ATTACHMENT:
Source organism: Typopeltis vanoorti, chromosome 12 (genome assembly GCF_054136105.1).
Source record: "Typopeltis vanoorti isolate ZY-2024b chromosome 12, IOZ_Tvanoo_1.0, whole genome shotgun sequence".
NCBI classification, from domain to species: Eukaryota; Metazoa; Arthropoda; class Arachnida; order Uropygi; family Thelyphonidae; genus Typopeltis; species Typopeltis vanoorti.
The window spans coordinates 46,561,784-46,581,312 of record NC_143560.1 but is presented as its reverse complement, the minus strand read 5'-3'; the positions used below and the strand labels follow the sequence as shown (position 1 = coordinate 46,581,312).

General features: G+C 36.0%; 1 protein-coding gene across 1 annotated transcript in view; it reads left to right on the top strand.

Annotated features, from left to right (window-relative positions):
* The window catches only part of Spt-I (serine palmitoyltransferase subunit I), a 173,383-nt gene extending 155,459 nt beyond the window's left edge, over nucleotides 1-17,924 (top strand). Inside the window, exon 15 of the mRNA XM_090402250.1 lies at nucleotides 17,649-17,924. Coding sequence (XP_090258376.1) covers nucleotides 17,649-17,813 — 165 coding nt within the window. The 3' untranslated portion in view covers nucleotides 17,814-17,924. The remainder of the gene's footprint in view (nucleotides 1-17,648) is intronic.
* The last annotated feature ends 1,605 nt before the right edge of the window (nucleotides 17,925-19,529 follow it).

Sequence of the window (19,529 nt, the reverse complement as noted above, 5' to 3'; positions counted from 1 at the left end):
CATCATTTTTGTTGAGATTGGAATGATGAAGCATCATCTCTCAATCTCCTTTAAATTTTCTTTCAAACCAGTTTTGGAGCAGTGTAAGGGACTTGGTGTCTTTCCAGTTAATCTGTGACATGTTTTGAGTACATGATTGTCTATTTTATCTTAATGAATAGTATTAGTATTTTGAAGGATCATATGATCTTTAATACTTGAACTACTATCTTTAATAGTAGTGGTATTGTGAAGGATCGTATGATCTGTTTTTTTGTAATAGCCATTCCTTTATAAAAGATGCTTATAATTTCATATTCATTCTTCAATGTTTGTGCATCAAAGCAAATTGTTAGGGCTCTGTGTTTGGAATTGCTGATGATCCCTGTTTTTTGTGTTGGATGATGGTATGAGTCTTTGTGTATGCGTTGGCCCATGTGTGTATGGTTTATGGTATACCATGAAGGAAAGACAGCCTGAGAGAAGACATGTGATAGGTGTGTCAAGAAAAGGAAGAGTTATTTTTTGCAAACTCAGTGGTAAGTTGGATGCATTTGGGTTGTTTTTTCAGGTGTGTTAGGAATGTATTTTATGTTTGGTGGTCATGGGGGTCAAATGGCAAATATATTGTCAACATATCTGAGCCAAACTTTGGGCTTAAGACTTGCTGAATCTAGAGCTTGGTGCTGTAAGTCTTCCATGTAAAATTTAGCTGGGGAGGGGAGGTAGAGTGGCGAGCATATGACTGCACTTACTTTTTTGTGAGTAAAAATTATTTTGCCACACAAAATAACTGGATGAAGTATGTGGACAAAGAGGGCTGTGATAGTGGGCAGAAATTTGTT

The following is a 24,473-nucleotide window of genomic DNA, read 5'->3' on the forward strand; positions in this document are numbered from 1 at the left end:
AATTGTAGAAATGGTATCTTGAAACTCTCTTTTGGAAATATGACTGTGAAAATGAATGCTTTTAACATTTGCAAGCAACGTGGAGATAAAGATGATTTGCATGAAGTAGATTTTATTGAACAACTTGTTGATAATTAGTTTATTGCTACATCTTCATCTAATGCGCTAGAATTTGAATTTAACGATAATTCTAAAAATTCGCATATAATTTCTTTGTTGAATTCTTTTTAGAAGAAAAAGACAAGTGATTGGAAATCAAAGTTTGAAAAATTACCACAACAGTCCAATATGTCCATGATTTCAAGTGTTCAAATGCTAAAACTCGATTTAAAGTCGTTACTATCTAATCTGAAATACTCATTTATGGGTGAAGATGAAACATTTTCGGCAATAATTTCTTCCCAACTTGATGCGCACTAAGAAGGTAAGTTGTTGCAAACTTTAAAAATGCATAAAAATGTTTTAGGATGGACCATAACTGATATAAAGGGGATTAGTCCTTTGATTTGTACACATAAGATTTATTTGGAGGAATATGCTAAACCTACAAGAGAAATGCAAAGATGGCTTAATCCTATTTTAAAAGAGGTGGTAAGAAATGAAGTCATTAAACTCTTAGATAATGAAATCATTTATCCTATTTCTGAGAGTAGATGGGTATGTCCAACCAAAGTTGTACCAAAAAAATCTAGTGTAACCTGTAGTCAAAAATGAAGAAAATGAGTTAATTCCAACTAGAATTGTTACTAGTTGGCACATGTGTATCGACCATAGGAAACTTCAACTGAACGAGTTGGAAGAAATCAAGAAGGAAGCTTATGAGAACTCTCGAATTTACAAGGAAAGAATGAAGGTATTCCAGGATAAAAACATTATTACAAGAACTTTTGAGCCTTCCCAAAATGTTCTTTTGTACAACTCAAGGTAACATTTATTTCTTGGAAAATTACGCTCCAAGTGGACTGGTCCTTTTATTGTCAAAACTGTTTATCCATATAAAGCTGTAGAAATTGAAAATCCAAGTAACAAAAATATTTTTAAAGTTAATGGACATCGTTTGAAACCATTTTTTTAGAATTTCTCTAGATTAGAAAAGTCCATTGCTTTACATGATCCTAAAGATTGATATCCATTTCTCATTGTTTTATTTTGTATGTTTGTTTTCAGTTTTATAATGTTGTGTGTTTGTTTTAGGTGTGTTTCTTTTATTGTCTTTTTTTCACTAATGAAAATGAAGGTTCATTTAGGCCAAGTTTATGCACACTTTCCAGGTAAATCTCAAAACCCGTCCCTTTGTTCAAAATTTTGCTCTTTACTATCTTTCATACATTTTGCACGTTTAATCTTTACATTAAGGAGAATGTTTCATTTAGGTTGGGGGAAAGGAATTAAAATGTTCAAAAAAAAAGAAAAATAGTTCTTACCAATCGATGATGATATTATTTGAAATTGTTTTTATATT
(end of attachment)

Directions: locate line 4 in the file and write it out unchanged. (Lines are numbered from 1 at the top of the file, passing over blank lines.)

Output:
The window spans coordinates 46,561,784-46,581,312 of record NC_143560.1 but is presented as its reverse complement, the minus strand read 5'-3'; the positions used below and the strand labels follow the sequence as shown (position 1 = coordinate 46,581,312).